By: Lindsey Hilsum
I’m just back from Paris – exhausted and not a little upset by what I saw and heard.
One of the few good things to come out of these bleak few days is the sudden interest in atrocities committed in the Middle East and Africa. Some have criticised us – the media – for unequal coverage of two terrorist bombings, one in Beirut last Thursday and the other in Paris on Friday.
I’m hoping they’re not the kind of person who jumps on a hashtag bandwagon and then goes back to watching videos of skateboarding dogs, but will start a movement demanding more in-depth international news.
I wasn’t in Beirut during last week’s bombing, but I was for one in November 2013 in which 23 people were killed – here’s my report, in case you missed it at the time.
I see that 80 people recommended my blog and video story while 29 retweeted it. Compare that to the response my colleague, Krishnan Guru-Murthy, got when he challenged the movie director, Quentin Tarantino, on the use of violence in his films: 3.52 million views on Youtube and rising.
It’s not that we don’t cover bomb attacks in Beirut and elsewhere, but sometimes the viewer shows less interest. Many are more interested in show business, celebrity and news closer to home.
I have spent my whole career reporting atrocities in Africa, the Middle East and Asia. That’s what I do. Some people watch and care. But many people, if I’m honest, switch off.
At Channel 4 News we continue to report the war in Syria (I was just there – did you watch my reports?), the resulting refugee crisis (ditto) and events like the Al Shabaab attack in Garissa, in northern Kenya in April.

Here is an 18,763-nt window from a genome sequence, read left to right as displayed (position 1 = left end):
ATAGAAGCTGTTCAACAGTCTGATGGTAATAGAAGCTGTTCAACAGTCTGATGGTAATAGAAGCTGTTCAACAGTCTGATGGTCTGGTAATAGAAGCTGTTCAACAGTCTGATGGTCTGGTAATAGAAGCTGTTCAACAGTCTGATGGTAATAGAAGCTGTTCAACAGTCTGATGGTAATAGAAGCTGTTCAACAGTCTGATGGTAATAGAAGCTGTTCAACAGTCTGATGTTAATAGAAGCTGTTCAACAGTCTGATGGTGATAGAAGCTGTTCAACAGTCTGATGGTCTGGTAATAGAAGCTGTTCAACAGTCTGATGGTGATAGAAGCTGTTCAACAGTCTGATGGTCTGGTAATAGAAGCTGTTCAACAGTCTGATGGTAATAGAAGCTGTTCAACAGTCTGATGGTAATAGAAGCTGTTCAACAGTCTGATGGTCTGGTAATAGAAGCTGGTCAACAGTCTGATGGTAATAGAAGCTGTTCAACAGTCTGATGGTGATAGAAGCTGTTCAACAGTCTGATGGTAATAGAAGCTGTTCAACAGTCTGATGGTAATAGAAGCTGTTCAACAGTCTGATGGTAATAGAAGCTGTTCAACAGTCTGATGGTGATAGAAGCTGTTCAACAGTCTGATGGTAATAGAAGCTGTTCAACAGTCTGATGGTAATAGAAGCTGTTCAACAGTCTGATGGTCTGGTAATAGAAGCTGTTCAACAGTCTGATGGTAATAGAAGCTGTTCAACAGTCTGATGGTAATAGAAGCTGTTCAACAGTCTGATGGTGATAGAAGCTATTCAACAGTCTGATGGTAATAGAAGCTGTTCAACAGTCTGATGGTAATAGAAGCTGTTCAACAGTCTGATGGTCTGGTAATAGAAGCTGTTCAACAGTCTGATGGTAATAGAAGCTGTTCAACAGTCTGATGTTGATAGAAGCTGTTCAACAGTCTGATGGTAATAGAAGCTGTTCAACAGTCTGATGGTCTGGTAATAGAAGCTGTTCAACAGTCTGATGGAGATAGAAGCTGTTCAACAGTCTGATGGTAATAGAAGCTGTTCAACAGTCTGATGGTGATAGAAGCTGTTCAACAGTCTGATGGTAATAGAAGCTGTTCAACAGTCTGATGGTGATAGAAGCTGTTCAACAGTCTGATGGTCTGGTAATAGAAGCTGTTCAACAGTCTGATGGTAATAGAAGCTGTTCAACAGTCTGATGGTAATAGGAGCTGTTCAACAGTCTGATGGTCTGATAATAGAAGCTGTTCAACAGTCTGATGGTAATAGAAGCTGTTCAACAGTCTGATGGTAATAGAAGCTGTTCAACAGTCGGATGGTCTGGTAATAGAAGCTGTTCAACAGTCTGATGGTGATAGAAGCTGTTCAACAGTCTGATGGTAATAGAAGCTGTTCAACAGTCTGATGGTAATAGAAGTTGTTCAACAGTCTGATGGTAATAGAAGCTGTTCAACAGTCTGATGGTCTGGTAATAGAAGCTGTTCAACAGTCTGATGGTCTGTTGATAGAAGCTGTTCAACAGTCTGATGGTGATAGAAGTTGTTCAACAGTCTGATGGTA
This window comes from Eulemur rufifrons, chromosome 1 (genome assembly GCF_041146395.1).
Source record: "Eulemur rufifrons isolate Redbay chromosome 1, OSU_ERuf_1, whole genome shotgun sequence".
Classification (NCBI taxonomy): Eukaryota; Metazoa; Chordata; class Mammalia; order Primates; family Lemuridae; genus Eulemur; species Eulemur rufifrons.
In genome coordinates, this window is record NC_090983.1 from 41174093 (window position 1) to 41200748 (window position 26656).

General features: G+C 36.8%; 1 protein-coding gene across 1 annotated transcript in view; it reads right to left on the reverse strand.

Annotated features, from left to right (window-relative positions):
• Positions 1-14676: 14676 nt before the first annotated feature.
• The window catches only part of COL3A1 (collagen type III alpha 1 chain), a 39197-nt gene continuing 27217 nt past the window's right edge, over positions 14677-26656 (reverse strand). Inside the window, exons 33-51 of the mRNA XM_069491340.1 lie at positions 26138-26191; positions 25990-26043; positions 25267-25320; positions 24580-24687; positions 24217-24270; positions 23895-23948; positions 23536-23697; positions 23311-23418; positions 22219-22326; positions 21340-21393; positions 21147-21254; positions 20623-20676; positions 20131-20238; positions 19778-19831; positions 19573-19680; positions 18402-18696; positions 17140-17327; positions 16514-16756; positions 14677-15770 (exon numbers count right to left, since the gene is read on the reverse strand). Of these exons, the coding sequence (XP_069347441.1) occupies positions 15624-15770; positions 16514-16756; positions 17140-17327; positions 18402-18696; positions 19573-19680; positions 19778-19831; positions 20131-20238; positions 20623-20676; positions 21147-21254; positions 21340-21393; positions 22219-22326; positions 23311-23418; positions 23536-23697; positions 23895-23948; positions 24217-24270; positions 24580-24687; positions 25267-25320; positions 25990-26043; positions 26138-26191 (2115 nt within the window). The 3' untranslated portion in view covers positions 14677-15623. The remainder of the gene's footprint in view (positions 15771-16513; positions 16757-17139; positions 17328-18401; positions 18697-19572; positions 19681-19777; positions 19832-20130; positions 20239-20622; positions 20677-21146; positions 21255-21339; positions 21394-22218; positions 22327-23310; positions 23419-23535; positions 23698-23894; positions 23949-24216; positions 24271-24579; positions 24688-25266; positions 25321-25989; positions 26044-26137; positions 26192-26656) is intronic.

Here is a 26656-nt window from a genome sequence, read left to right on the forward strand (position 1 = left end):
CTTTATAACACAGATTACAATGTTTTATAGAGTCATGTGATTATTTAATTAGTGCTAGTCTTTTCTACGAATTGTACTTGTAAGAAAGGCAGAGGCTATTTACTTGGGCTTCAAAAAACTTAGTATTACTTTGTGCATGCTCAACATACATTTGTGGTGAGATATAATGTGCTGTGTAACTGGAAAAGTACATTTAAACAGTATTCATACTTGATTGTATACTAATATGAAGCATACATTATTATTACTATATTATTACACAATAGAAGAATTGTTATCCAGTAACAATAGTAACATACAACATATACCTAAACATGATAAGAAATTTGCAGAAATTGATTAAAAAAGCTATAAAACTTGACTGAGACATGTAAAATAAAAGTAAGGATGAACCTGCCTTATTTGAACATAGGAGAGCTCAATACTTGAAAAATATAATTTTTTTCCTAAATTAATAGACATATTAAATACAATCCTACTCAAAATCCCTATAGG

But sometimes I feel we’re howling in the dark because so few of you respond. That attack in Kenya, the most viewed story on the BBC website on Sunday, garnered considerably more interest last weekend than it did at the time.
I don’t think that the lives lost in Paris are more valuable than those lost in Beirut. I do think that the atrocities have different meanings, because it is relatively easy for Islamic State to bomb Lebanon whereas a huge attack in a European capital shows them to be a far more dangerous organisation than previously recognised.
So, yes, Paris was a bigger story in news terms, apart from the higher death toll. And, yes, the viewing figures went up, because this was a story people could relate to – more Britons visit Paris than Beirut.
There are also practical issues – South Beirut, where last Thursday’s bombing occurred, is controlled by Hizbollah, who rarely let journalists film and never freely. There’s no way the hundreds of journalists who descended on Paris would have been permitted to flood a Hizbollah area for days on end. But that’s just a logistical issue, not your problem.
If you don’t watch the extensive foreign reporting we provide, it must be partly our fault. We have to look for new ways to tell the story – did you see our recent interactive online package that asked viewers to make the choices refugees have to make?
Several of my colleagues – Marie Colvin of the Sunday Times, and the US reporter James Foley who was murdered by IS – lost their lives doing this work. If they had survived, they would have been in Paris too reporting this awful mass crime in a European capital, in which, incidentally, many non-white people were killed.
But they’re not because they died reporting in very dangerous circumstances stories that I fear those tweeting, #Beirut2Paris, didn’t bother to read or watch.